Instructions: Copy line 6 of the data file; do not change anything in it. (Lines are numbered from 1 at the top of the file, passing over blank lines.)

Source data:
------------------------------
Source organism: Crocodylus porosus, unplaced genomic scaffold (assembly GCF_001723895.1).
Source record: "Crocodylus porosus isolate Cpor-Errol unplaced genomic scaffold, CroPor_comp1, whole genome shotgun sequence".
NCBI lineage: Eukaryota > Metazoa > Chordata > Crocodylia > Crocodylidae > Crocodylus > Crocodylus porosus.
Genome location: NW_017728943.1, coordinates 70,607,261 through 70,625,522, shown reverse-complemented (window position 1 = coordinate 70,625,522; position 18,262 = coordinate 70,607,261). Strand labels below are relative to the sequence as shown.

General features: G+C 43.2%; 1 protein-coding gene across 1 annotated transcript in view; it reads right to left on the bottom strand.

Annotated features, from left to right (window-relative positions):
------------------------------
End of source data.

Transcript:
Annotated features, from left to right (window-relative positions):